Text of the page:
Jackson advised Joshua Ingram to return to court and take care of his business, and one time told her he checked himself into a Palestine mental health facility.
"He brought me paperwork that stated he had schizophrenia and an alcohol dependency," Jackson said.
Later, Joshua Ingram took the stand, and Agnew asked him why he snapped.
Joshua Ingram said that he took the phone to Jennifer Ingram, and she told him she wasn't going to feed their son every three hours.
"I thought she was going to get up and watch him," Joshua Ingram said.
He said he took Cash to the swing he bought for him and fed him.
"And all I heard was, 'Oh yeah. He's drinking all right,'" Joshua Ingram testified after explaining that his wife was talking to his mother on the phone. "I remember walking into the front yard and standing there for a second."
At that point, he went back inside the home and "grabbed the green gun that was under the couch," Joshua Ingram said. He said he walked back into the bedroom and shot his wife.
"I killed her," Joshua Ingram said. "I killed my best friend, man, and I don't know the f--- why."
Ingram explained he tried to pick Jennifer up after he shot her, but he said blood was everywhere.
"She was on the ground and blood everywhere and, at that point, I don't know if she was dead, but she wasn't getting up," Joshua Ingram said. "She didn't get up."
The two hours after Jennifer was murdered where Joshua could not be tracked through cell phone ping as well as the clothes he was wearing when he murdered her are still in question. When Perez asked him about why he turned his cell phone off, Joshua Ingram said he did it to save the battery.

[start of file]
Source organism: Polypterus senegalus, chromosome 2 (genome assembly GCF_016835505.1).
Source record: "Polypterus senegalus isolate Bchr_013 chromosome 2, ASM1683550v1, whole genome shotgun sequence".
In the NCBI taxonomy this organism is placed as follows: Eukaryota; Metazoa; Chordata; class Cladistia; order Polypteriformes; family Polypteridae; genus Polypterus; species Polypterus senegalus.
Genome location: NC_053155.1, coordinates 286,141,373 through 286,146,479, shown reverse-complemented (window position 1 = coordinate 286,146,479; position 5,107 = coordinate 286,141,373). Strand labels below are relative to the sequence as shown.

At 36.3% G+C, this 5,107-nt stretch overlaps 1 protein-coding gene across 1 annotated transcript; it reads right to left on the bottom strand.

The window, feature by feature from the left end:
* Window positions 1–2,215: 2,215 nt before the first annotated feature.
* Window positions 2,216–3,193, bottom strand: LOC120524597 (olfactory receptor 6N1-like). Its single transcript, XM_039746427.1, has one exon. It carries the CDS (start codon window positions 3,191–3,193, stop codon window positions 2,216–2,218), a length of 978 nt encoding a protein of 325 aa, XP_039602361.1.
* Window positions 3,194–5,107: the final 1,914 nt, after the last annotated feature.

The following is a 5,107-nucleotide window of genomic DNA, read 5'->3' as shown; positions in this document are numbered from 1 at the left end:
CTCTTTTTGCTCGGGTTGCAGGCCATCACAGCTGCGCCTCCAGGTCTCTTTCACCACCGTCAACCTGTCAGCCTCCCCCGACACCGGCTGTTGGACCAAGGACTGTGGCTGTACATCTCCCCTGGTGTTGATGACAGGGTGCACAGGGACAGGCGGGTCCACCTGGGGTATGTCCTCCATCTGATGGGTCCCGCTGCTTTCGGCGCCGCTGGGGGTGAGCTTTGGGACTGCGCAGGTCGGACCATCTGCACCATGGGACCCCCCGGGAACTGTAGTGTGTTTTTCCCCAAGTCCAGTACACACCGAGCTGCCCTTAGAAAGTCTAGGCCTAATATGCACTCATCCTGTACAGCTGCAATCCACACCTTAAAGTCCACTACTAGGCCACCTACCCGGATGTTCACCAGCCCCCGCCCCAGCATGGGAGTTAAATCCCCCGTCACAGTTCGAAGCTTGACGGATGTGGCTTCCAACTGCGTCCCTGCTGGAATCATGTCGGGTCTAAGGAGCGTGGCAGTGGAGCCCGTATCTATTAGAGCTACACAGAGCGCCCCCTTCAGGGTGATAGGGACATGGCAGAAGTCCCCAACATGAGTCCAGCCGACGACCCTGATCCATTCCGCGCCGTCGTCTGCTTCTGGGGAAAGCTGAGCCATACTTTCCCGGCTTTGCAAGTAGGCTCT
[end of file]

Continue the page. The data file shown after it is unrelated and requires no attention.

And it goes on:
"I'm getting a little mad," Joshua Ingram said. "If you're trying to say I'm covering this up, it doesn't make sense. If you're going to do something to me give me all the time in the world, but don't say I lied. I wasn't even drunk over six beers."
Agnew also questioned Joshua Ingram about the time leading up to Jennifer Ingram's death.
"She's not on trial here. I am and was not perfect, and neither was she," Joshua Ingram said. "I didn't know what it was like to be around an addict; she's not in control of it."
Agnew explained again that up until Jennifer was released from prison, Joshua was the primary caregiver of their child.
"Holding your child that fits in your palm of the hand not knowing if he is going to live; I can't explain it to you," Joshua Ingram said. "He's a miracle."
Agnew continued to question Ingram about Jennifer Ingram's struggle with drugs to which the prosecutor questioned the relevance.
After Joshua Ingram's testimony, Perez cautioned the jury.
"Once we start deliberation, this evening we cannot stop even though you have unanimously asked to finish tonight," Perez said.